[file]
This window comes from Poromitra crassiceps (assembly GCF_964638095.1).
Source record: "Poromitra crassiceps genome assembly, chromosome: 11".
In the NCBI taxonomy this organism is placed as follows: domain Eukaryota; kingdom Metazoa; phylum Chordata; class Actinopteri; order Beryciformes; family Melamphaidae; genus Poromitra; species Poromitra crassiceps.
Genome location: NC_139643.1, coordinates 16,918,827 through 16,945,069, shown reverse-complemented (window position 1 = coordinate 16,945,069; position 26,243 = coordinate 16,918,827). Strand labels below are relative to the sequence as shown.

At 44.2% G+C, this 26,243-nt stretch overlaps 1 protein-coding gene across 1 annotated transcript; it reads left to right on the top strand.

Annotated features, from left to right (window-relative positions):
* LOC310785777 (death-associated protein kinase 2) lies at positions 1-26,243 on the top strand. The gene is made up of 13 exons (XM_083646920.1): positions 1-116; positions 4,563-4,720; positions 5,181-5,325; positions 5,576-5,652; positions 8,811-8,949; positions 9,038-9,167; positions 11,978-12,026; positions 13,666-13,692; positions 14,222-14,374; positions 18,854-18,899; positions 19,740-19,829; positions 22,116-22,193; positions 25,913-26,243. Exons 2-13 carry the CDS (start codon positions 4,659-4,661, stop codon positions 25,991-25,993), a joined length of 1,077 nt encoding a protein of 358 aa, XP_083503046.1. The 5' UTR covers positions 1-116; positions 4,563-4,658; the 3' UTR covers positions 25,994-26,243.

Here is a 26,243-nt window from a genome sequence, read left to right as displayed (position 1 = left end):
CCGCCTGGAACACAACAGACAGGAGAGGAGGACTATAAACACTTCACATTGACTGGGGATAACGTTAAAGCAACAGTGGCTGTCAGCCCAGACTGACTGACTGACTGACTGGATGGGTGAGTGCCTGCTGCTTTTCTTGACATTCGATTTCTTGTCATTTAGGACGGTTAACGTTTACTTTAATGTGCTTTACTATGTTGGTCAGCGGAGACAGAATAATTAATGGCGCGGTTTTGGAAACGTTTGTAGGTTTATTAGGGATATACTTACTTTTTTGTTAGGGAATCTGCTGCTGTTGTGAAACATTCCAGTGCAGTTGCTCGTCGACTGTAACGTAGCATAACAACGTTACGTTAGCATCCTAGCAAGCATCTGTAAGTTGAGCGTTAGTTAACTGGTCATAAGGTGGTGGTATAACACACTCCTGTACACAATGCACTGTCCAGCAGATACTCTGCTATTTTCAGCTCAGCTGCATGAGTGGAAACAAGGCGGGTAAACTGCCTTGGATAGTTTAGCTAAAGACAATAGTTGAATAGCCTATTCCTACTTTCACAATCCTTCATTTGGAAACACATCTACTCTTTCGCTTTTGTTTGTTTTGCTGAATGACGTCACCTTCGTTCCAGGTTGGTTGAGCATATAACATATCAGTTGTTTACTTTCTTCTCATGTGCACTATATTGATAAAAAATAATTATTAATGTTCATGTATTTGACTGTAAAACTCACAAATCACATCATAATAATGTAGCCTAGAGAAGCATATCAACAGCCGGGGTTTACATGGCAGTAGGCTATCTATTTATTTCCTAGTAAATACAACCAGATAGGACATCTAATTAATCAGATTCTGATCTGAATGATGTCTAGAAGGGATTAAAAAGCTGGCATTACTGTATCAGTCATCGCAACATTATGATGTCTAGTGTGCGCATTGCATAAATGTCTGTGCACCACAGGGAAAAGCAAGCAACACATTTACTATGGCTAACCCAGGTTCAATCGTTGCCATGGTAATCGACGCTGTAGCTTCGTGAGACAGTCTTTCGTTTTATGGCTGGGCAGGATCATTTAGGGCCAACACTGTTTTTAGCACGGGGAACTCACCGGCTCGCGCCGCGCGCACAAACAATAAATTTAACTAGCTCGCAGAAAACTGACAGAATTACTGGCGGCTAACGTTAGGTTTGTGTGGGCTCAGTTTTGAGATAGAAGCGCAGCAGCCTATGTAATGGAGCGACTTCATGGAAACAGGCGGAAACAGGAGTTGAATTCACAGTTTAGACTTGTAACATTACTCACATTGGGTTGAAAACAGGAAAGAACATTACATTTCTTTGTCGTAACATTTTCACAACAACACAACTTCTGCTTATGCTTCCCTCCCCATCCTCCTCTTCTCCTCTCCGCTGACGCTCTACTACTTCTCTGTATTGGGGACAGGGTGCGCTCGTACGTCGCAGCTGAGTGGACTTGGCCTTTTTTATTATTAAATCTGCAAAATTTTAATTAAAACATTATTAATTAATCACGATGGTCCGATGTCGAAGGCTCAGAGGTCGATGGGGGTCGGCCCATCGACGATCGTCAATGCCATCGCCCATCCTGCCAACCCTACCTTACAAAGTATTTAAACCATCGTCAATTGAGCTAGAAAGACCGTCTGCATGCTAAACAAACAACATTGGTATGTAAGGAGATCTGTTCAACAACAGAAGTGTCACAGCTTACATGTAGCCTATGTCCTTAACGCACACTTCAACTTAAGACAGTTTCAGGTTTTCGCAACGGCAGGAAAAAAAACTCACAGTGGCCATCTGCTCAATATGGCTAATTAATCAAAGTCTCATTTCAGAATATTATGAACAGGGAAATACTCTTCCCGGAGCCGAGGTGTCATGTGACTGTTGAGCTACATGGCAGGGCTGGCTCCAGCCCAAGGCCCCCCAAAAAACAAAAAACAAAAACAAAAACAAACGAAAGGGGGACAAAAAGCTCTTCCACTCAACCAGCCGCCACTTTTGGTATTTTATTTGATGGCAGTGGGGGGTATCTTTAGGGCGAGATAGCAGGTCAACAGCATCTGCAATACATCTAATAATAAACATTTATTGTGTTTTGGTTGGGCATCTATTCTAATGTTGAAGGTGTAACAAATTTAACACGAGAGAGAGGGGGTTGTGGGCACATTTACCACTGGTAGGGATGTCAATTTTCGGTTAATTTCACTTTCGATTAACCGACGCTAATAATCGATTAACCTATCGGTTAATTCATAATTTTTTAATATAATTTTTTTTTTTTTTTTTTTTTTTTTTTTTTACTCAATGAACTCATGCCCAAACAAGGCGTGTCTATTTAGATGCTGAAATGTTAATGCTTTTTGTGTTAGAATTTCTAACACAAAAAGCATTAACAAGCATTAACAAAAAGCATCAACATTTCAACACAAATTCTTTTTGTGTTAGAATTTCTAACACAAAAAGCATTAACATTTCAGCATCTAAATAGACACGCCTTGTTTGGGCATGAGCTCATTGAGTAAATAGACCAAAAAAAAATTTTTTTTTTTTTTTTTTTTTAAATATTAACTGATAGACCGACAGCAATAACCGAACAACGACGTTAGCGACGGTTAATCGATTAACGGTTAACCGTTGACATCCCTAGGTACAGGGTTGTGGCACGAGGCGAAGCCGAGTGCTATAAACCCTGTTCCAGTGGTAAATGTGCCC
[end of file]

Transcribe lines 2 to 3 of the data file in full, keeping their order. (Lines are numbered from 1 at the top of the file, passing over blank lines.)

Source record: "Poromitra crassiceps genome assembly, chromosome: 11".
In the NCBI taxonomy this organism is placed as follows: domain Eukaryota; kingdom Metazoa; phylum Chordata; class Actinopteri; order Beryciformes; family Melamphaidae; genus Poromitra; species Poromitra crassiceps.